Binghamton University's Transdisciplinary Areas of Excellence (TAEs)
Frequently Asked Questions
Why did Binghamton University create five Transdisciplinary Areas of Excellence (TAEs)?
The TAEs are designed to enhance our strength as a research university. Binghamton University is investing in research — as well as undergraduate and graduate education — by hiring 150 new tenure track faculty between 2012 and 2016. By investing heavily in five areas in which the University currently has significant strength, we will build the critical mass necessary to achieve distinction. We will also create rich intellectual communities that will nurture faculty members' scholarly work, promote collaboration and bring faculty from a variety of disciplines together to examine critical issues.
How were the TAEs created?
They were developed by a committee of faculty appointed by the Faculty Senate Executive Committee and the Provost. This committee identified five broad areas of scholarly inquiry that are socially, culturally, intellectually, scientifically and technologically significant. It believed that these areas raise challenging questions that can be answered best by faculty from a range of disciplinary backgrounds. The areas are transdisciplinary because they will bring together faculty with different disciplinary perspectives to explore an important issue.
Are faculty hired through this initiative expected to have transdisciplinary or interdisciplinary research agendas?
Above all, we seek scholarly excellence in the candidates we recruit. We welcome faculty whose research is open to crossing disciplinary boundaries and employs transdisciplinary, interdisciplinary or multidisciplinary approaches. At the same time, we recognize that scholars whose research agendas reflect the methodologies and intellectual approaches of their disciplines can make valuable contributions to the TAEs. Irrespective of their scholarly approach, candidates hired as part of a TAE are expected to have a research agenda that fully engages the theme of the TAE. They are also expected to work with faculty colleagues associated with their TAE in a variety of venues such as workshops or symposia. While they will continue to develop their own research agenda, they should also be open to developing joint grant proposals with others, where appropriate. Because faculty members' research interests change over time, individuals hired as part of a TAE may pursue research that is not aligned with the theme of their TAE.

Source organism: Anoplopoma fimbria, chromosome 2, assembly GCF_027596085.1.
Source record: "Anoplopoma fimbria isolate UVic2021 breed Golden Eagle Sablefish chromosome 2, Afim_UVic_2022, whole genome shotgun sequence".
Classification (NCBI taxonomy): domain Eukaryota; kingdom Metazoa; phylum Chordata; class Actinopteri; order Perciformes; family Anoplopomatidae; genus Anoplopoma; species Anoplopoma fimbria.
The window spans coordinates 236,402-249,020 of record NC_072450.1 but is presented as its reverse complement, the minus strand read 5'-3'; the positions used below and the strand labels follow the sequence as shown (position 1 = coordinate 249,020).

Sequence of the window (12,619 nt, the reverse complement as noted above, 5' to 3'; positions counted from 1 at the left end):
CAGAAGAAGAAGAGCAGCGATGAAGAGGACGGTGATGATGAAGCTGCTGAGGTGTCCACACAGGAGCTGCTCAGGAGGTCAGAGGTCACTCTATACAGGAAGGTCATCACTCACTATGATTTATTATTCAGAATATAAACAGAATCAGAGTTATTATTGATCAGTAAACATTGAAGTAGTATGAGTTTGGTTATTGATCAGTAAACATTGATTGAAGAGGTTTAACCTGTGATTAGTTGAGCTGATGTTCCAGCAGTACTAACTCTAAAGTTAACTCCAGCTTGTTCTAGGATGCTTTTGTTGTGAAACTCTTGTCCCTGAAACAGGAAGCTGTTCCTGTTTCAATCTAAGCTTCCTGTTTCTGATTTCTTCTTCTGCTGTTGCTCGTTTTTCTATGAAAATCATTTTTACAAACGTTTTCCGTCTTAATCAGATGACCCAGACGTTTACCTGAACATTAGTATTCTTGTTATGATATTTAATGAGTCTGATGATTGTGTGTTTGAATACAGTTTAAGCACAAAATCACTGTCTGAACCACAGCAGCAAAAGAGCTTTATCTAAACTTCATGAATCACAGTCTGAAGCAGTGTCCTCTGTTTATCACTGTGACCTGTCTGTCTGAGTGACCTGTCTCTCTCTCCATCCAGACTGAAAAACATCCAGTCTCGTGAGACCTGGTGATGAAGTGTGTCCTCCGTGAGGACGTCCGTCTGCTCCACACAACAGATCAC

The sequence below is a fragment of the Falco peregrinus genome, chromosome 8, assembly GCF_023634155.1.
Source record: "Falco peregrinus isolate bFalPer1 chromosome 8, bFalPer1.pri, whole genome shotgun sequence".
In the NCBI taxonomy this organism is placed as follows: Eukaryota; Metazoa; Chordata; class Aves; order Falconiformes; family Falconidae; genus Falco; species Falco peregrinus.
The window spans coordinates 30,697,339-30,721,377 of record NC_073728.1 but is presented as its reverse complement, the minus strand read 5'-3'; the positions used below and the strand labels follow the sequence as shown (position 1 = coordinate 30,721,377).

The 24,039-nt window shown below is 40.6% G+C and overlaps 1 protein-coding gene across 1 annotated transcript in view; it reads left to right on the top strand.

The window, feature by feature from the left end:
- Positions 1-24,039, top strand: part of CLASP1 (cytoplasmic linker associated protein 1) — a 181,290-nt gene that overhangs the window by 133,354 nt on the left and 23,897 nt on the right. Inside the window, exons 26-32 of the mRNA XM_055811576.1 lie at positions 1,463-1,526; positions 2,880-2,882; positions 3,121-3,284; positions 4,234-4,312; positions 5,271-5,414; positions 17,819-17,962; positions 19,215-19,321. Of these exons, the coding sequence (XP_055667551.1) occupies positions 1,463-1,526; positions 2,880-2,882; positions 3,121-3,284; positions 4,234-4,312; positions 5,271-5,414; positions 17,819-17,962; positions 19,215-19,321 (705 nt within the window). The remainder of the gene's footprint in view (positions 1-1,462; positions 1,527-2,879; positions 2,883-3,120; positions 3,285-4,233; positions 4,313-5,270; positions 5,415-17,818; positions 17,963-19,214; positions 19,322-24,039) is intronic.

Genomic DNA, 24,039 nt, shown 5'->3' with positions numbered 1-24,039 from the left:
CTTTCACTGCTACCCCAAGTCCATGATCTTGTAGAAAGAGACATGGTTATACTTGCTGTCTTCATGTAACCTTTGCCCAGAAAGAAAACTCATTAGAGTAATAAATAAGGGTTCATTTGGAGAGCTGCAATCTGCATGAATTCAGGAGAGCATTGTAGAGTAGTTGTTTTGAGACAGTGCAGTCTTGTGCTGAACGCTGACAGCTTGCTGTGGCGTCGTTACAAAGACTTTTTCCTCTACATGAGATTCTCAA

How do the Transdisciplinary Areas of Excellence change the tenure and promotion process?
They don't. Faculty hired as part of this initiative will have a tenure home in a department and will be considered for promotion and tenure according to their department's standards. Recommendations for reappointment and tenure/promotion are made by the faculty member's department and are subsequently reviewed by the school dean, University Personnel Committee, provost, and president, just as in other cases. Faculty who are part of a TAE may request a statement of support from their steering committee or members of the area with whom they have worked closely. They are not required to do so, however.